New Deal’s classic lineup

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with the good stuff.” There’s also a bit of a history lesson, as Burkleaux discusses the various whiskeymaking traditions and laws. Classes run 10 a.m. to 3 p.m. one Sunday per month during most months at a cost of $250 per person, which covers the class, morning coffee, mini cocktails, whiskey tastings and lunch. The April 5 and May 3 classes already have sold out, with the next available classes scheduled for July 19 and Aug. 16. For a lower price and smaller time commitment, consumers can take advantage of New Deal’s two-hour cocktail classes, which cover balance basics, as well as the proper techniques and equipment necessary to up their mixing game. Melaney Schmidt of beverage catering company Public Provisions instructs the class, which is limited to 18 participants and costs $50. The classes take place 6:30 to 8:30 p.m. every Thursday in April. If there’s ever been a Portland distillery that’s been able to offer the public such a holistic spirits education from grain to glass, it’s New Deal. The distillery was a pioneer of craft spirits production in the city when it opened in 2004—the first since Clear Creek opened in 1985. “We were definitely [at the beginning] of the new wave of the craft explosion of the 2000s because there was about a 20-year gap there after Clear Creek,” Burkleaux says. “I’ve seen a lot of distilleries go out of business.” Despite those struggles, Burkleaux has been considerably more optimistic of late, as the tide has turned within Portland toward craft spirits. “I actually feel like this is ‘year one’ of


the business because when I first started, craft cocktails hadn’t hit,” Burkleaux reveals. “It finally hit in the mid-2000s and got the bartenders aware that there are locally made spirits. Then a fair number of consumers [caught on] and we only started to get vendors trying to sell to distillers in, maybe, 2011. Vendors actually know we exist, instead of us having to go to brewery and winery suppliers.” Additionally, out-of-state distributors are far more adept at handling small brands than they used to be. “Even four years ago, we’d go to a different state and it’d be hard to find a distributor who even knew what to do with a small-volume brand,” he recalls. “A lot of the pieces are finally in place. We were like a pioneer in the wilderness and we’ve seen the industry grow up around us.” New Deal’s portfolio runs the gamut of the major spirits categories, including a range of vodkas that include its original grain-to-grass, 80-proof offering, as well as the 90-proof Portland 90 Vodka and some flavored offerings. Its gins include Portland Dry Gin 33 and the savory Gin No. 1 and its liqueurs range from Cascadia American Bitter to Ginger and Coffee. And given the fruit spirits tradition in the Pacific Northwest, New Deal naturally produces a Pear Brandy. It releases its whiskeys when they’re ready and those have included straight bourbons, ryes and wheats. Its limited-release Distiller’s Workshop series has included not only whiskey, but rum, brandy and an Old Tom gin as well. “We’re experimental,” Burkleaux says. “I’ve even made a shochu for Japan. We’ve done a little bit of everything.” ■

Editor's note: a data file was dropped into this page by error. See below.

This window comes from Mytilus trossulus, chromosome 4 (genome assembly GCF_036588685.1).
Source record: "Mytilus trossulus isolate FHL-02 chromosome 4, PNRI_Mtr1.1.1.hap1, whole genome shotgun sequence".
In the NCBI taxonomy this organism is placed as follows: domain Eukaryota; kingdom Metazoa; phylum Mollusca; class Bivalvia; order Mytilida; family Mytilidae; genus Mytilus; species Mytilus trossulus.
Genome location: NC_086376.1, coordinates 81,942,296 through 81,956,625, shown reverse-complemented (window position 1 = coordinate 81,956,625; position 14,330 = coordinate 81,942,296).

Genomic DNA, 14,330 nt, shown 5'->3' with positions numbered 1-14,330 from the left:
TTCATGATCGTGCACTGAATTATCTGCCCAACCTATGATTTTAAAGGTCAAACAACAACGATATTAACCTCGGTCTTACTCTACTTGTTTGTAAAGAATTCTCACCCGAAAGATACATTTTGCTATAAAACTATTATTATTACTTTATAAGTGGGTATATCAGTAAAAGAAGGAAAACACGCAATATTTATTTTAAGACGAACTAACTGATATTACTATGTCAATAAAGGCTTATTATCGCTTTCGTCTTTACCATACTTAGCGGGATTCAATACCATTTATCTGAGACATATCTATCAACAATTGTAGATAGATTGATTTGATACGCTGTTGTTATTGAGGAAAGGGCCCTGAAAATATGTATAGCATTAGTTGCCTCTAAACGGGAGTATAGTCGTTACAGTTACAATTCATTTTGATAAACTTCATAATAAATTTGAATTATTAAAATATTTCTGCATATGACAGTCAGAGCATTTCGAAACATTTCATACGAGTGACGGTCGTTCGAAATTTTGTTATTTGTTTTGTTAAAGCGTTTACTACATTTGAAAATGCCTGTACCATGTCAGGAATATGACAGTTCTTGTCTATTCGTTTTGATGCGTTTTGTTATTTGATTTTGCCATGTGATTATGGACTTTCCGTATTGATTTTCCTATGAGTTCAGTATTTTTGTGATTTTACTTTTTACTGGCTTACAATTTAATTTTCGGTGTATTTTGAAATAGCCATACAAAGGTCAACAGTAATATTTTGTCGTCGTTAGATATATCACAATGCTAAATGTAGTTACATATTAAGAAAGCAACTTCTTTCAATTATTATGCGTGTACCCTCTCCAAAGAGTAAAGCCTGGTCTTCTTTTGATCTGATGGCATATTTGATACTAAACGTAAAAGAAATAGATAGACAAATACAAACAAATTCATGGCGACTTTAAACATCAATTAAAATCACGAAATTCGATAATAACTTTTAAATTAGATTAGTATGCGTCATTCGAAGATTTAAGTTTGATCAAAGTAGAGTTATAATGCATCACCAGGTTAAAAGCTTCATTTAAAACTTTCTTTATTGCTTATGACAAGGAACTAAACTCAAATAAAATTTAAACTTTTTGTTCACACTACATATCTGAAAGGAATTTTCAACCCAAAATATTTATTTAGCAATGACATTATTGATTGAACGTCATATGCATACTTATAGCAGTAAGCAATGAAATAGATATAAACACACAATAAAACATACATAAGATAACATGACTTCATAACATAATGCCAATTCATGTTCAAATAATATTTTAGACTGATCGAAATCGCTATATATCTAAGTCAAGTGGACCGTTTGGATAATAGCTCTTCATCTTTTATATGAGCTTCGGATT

Melaney Schmidt of Public Provisions

Click here to read more about distilleries in Portland.

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distilling destinations

IN HIGH SPIRITS Craft distillers in Colorado benefit from altitude, friendly legislation and more. BY JON PAGE